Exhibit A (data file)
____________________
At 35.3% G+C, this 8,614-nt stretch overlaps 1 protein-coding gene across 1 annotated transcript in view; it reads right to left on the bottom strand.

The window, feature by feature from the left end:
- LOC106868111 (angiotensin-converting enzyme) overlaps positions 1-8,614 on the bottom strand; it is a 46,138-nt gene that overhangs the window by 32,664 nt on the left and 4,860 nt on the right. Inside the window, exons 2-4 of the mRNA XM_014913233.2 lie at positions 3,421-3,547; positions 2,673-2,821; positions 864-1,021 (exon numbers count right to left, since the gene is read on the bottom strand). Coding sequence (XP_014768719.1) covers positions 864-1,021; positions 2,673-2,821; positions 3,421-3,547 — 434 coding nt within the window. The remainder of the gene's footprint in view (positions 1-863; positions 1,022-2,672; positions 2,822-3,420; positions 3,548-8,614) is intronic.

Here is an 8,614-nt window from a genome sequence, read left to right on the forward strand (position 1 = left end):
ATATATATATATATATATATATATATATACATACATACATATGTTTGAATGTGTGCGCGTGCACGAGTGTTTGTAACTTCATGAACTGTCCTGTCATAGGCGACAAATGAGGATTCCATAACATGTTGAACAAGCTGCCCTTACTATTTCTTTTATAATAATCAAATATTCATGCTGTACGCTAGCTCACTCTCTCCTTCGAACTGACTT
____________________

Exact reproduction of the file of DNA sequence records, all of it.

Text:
At 35.3% G+C, this 8,614-nt stretch overlaps 1 protein-coding gene across 1 annotated transcript in view; it reads right to left on the bottom strand.

The window, feature by feature from the left end:
- LOC106868111 (angiotensin-converting enzyme) overlaps positions 1-8,614 on the bottom strand; it is a 46,138-nt gene that overhangs the window by 32,664 nt on the left and 4,860 nt on the right. Inside the window, exons 2-4 of the mRNA XM_014913233.2 lie at positions 3,421-3,547; positions 2,673-2,821; positions 864-1,021 (exon numbers count right to left, since the gene is read on the bottom strand). Coding sequence (XP_014768719.1) covers positions 864-1,021; positions 2,673-2,821; positions 3,421-3,547 — 434 coding nt within the window. The remainder of the gene's footprint in view (positions 1-863; positions 1,022-2,672; positions 2,822-3,420; positions 3,548-8,614) is intronic.

Here is an 8,614-nt window from a genome sequence, read left to right on the forward strand (position 1 = left end):
ATATATATATATATATATATATATATATACATACATACATATGTTTGAATGTGTGCGCGTGCACGAGTGTTTGTAACTTCATGAACTGTCCTGTCATAGGCGACAAATGAGGATTCCATAACATGTTGAACAAGCTGCCCTTACTATTTCTTTTATAATAATCAAATATTCATGCTGTACGCTAGCTCACTCTCTCCTTCGAACTGACTT